Arpels, the daughter of a gem dealer, married Alfred Van Cleef,
the son of a stonecutter, it was the beginning of a love story,
like no other, and a great adventure beyond expectation!
Alfred and Estelle
had a desire to create something lasting. Their enthusiasm and
devoted commitment to the pursuit of beauty led them to found
the Maison of Van Cleef & Arpels in 1906. Situated at 22
Place Vendôme in Paris, the Maison was known for understated
elegance, refinement, and grace with a taste for innovation.
Putting all of these attributes together defined the Maison's
spirit of beauty.
A Sautoir is
a French term for a long necklace that suspends a tassel or other
ornament. This style has developed over time but probably the
most popular sautoirs were woven or twisted ropes of pearls suspending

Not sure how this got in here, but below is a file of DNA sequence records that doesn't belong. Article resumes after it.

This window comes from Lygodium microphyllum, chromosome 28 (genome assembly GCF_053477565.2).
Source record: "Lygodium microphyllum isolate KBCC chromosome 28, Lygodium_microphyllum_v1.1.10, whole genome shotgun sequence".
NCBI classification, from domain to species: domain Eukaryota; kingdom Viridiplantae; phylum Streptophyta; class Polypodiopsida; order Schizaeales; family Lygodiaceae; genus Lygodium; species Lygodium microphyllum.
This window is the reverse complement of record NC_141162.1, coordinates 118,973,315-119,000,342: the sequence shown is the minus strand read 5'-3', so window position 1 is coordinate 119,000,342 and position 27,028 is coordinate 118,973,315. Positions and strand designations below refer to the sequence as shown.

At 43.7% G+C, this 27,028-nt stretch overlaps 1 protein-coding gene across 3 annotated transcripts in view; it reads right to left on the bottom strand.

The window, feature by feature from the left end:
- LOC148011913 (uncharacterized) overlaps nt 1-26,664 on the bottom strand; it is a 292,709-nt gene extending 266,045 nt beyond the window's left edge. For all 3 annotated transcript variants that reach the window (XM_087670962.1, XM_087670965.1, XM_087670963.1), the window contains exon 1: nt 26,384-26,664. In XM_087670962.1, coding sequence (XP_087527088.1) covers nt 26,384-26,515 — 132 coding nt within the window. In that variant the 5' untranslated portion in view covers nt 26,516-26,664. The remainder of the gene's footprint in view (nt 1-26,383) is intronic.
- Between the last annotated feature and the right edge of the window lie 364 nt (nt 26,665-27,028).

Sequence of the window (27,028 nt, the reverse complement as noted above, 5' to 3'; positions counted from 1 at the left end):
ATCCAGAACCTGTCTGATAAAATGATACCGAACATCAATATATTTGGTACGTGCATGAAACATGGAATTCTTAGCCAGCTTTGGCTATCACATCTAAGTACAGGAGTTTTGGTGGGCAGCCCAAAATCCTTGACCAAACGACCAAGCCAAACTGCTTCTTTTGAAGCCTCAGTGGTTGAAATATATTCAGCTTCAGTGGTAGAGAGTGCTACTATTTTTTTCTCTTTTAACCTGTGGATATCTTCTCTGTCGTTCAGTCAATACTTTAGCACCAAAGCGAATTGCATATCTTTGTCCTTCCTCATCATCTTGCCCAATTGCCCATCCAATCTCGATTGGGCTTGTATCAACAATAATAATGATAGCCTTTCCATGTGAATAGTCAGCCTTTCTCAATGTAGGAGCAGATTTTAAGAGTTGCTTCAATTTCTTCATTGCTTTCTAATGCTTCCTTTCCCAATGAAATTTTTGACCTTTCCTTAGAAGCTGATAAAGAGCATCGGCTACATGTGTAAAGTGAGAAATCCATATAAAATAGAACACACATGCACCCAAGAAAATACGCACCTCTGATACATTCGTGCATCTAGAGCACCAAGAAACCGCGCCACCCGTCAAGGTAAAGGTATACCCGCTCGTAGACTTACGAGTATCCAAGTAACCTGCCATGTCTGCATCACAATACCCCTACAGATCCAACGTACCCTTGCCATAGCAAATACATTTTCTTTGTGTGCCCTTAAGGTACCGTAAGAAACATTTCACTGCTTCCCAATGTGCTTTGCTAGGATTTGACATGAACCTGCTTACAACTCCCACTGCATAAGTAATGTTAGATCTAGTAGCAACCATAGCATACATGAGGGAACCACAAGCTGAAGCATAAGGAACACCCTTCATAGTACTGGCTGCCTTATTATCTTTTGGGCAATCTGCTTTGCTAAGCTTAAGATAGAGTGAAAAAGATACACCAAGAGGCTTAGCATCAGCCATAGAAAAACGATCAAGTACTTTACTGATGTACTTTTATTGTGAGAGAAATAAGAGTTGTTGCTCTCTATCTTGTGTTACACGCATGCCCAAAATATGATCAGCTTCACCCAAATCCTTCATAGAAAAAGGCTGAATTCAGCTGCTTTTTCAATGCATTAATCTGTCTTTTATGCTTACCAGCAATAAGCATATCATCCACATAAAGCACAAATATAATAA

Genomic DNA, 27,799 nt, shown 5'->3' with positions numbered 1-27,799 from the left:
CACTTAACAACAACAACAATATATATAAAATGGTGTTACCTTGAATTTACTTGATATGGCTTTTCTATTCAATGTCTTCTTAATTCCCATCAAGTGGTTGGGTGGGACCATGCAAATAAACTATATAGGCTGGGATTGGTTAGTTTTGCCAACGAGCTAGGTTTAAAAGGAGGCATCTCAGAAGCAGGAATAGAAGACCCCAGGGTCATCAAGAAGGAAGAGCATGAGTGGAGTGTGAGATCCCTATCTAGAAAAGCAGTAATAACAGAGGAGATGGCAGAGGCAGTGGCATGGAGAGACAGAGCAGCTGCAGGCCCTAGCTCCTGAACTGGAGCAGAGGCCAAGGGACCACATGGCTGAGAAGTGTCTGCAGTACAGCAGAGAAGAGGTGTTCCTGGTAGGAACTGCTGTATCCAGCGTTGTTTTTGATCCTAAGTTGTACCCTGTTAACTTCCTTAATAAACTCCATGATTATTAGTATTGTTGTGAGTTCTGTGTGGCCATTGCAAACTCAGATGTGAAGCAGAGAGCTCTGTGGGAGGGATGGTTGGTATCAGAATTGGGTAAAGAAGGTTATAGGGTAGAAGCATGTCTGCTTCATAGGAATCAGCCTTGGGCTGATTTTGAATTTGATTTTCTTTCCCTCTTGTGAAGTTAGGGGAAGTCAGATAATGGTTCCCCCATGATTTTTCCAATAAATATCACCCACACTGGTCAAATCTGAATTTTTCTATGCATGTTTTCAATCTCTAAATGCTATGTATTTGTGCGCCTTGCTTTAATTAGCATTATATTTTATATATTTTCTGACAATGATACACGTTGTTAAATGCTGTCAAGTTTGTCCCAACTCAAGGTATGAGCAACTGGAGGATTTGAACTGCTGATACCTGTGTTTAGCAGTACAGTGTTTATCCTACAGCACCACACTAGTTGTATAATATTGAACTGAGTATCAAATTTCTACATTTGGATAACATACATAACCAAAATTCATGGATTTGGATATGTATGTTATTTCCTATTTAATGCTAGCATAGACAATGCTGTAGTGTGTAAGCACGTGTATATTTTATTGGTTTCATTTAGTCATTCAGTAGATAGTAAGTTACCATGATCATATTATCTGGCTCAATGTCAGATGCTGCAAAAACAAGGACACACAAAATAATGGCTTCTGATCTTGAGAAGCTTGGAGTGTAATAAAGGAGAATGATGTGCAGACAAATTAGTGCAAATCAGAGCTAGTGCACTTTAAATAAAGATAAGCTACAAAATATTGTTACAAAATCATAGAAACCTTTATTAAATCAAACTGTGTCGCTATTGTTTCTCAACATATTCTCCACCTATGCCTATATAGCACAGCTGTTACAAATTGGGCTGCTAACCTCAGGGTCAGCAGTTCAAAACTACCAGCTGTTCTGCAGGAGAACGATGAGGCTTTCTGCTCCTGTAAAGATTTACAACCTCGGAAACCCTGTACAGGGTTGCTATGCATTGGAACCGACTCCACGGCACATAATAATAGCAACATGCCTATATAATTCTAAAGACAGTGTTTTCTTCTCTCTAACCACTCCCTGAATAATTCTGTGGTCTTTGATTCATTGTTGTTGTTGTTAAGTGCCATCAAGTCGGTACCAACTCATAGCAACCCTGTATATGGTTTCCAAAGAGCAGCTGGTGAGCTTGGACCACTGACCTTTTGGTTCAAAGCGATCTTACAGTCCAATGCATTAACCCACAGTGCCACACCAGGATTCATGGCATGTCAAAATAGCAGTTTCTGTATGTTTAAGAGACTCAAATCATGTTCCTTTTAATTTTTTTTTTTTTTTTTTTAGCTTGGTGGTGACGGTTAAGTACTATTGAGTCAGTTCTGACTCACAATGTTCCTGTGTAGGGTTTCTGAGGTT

a tassel. By the time of the Art Deco period (early 20's to late
30's) the sautoir adapted to the new style by becoming more geometric
and incorporating diamonds and other rare gems. Many could be
converted to bracelets, shorter necklaces and head ornaments
with interchangeable pendants and tassels that could also be
suspended from earrings or another necklace.
evokes the style of a sautoir from the Art Deco period. A supple
cubic right angle weave fire polish necklace cord ends with two
pearl, fire polish and seed bead tassels. A square cubic right
angle weave and embellished pearl component slides up and down
the necklace to adjust for placing over the head and adjusting
to how the necklace can be worn. The sliding component can be
worn close to the base of the throat or low. The tassels can
be staggered or even, it's up to you. Either way, this design
is beautiful and elegant. I hope that Estelle would agree.
Workshop: This is a one-day workshop
Skill level: Intermediate to advanced
Necklace length: My samples are 33 inches
from the end of one tassel to the end of the other tassel.
Cubic right angle weave
Flat and tubular peyote stitch
Fringing and embellishing techniques
designed exclusively for the South Florida
Jewelry Arts Guild Bead Retreat - February 2018